A little-remarked virtue of Al Gore's An Inconvenient Truth is its graphic rendering of The Parable of the Frog. What? You don't know about it and aren't haunted by it day and night? Well, if you're a journalist in Washington or New York, it's no wonder. You and some colleagues are probably the hapless frog himself.
I encountered the frog story two years ago in America Alone: The Neoconservatives and the Global Order, a book by conservative diplomats Stefan Halper and Jonathan Clarke that assailed lies and scare tactics used by Bill Kristol and others to whip up popular support for Bush's terror war and his bread-and-circus economy.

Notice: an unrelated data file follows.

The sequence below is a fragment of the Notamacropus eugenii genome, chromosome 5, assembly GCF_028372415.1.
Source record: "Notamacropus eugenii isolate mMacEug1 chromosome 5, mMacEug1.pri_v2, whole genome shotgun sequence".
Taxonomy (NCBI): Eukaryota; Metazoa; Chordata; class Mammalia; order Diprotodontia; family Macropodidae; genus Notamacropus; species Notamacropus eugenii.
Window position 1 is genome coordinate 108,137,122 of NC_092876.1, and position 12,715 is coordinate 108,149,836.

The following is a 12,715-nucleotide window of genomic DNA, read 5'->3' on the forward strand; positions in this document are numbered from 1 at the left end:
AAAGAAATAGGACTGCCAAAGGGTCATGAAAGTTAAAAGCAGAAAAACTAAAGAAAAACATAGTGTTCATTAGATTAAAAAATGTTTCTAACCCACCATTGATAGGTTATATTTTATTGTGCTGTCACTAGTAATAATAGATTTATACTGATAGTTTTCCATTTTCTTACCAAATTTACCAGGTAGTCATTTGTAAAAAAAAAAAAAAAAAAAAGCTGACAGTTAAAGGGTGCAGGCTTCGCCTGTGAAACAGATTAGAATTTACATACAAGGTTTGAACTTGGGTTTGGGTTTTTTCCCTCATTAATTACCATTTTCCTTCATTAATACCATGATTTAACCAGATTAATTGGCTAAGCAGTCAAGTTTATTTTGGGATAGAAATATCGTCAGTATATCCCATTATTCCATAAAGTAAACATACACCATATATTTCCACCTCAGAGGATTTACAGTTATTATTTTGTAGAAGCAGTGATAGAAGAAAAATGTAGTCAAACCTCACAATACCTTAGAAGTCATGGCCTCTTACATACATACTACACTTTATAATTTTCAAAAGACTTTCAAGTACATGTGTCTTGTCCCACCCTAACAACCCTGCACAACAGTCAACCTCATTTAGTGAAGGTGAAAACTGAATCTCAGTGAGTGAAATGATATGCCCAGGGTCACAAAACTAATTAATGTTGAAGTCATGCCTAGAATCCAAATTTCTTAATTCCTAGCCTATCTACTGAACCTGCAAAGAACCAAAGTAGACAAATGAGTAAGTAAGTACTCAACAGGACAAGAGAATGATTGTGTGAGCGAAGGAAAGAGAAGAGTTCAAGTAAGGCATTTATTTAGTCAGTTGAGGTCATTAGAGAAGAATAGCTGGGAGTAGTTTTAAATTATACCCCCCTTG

Halper and Clarke likened the American people to "a frog placed in a bowl of cool water as it is slowly heated over a fire. At the point the frog realizes the danger it is in, it is already too weakened to get out. It is boiled alive. Americans today find themselves in water with the temperature rising. To date the political discourse, impregnated as it is with neoconservative formulations, has led them to acquiesce in the demands of those who are stoking the fire.
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